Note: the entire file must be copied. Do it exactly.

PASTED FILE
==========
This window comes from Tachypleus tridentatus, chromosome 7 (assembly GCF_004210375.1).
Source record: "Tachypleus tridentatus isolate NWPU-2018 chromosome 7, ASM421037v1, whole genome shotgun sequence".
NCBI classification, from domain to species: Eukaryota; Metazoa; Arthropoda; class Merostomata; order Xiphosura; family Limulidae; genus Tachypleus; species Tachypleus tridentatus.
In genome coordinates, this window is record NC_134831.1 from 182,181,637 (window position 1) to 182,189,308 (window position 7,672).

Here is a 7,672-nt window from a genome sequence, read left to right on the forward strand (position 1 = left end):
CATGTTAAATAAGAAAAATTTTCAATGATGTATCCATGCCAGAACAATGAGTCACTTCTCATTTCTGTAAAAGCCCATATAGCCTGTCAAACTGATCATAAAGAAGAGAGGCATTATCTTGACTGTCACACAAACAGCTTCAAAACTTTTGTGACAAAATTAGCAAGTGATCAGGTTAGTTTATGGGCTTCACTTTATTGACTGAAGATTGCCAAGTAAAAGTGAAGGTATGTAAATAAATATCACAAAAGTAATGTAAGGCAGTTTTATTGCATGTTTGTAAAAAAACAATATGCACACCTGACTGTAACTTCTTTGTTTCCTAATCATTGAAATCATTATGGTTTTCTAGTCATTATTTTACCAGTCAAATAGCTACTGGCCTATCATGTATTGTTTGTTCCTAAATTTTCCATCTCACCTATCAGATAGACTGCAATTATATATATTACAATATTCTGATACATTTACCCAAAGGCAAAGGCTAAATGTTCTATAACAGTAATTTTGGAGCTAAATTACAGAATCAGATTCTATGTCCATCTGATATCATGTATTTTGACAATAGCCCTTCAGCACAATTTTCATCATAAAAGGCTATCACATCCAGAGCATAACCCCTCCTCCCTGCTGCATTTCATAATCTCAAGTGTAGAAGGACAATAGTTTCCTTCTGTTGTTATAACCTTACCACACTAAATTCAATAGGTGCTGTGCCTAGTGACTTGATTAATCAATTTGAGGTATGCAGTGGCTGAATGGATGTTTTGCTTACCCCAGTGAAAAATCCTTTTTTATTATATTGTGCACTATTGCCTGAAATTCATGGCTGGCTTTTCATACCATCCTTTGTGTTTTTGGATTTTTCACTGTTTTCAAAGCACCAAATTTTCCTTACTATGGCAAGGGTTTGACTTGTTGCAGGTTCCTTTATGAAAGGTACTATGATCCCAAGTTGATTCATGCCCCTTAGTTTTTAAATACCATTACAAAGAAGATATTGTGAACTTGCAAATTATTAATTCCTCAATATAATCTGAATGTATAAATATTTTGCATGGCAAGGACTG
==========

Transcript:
This window comes from Tachypleus tridentatus, chromosome 7 (assembly GCF_004210375.1).
Source record: "Tachypleus tridentatus isolate NWPU-2018 chromosome 7, ASM421037v1, whole genome shotgun sequence".
NCBI classification, from domain to species: Eukaryota; Metazoa; Arthropoda; class Merostomata; order Xiphosura; family Limulidae; genus Tachypleus; species Tachypleus tridentatus.
In genome coordinates, this window is record NC_134831.1 from 182,181,637 (window position 1) to 182,189,308 (window position 7,672).

Here is a 7,672-nt window from a genome sequence, read left to right on the forward strand (position 1 = left end):
CATGTTAAATAAGAAAAATTTTCAATGATGTATCCATGCCAGAACAATGAGTCACTTCTCATTTCTGTAAAAGCCCATATAGCCTGTCAAACTGATCATAAAGAAGAGAGGCATTATCTTGACTGTCACACAAACAGCTTCAAAACTTTTGTGACAAAATTAGCAAGTGATCAGGTTAGTTTATGGGCTTCACTTTATTGACTGAAGATTGCCAAGTAAAAGTGAAGGTATGTAAATAAATATCACAAAAGTAATGTAAGGCAGTTTTATTGCATGTTTGTAAAAAAACAATATGCACACCTGACTGTAACTTCTTTGTTTCCTAATCATTGAAATCATTATGGTTTTCTAGTCATTATTTTACCAGTCAAATAGCTACTGGCCTATCATGTATTGTTTGTTCCTAAATTTTCCATCTCACCTATCAGATAGACTGCAATTATATATATTACAATATTCTGATACATTTACCCAAAGGCAAAGGCTAAATGTTCTATAACAGTAATTTTGGAGCTAAATTACAGAATCAGATTCTATGTCCATCTGATATCATGTATTTTGACAATAGCCCTTCAGCACAATTTTCATCATAAAAGGCTATCACATCCAGAGCATAACCCCTCCTCCCTGCTGCATTTCATAATCTCAAGTGTAGAAGGACAATAGTTTCCTTCTGTTGTTATAACCTTACCACACTAAATTCAATAGGTGCTGTGCCTAGTGACTTGATTAATCAATTTGAGGTATGCAGTGGCTGAATGGATGTTTTGCTTACCCCAGTGAAAAATCCTTTTTTATTATATTGTGCACTATTGCCTGAAATTCATGGCTGGCTTTTCATACCATCCTTTGTGTTTTTGGATTTTTCACTGTTTTCAAAGCACCAAATTTTCCTTACTATGGCAAGGGTTTGACTTGTTGCAGGTTCCTTTATGAAAGGTACTATGATCCCAAGTTGATTCATGCCCCTTAGTTTTTAAATACCATTACAAAGAAGATATTGTGAACTTGCAAATTATTAATTCCTCAATATAATCTGAATGTATAAATATTTTGCATGGCAAGGACTG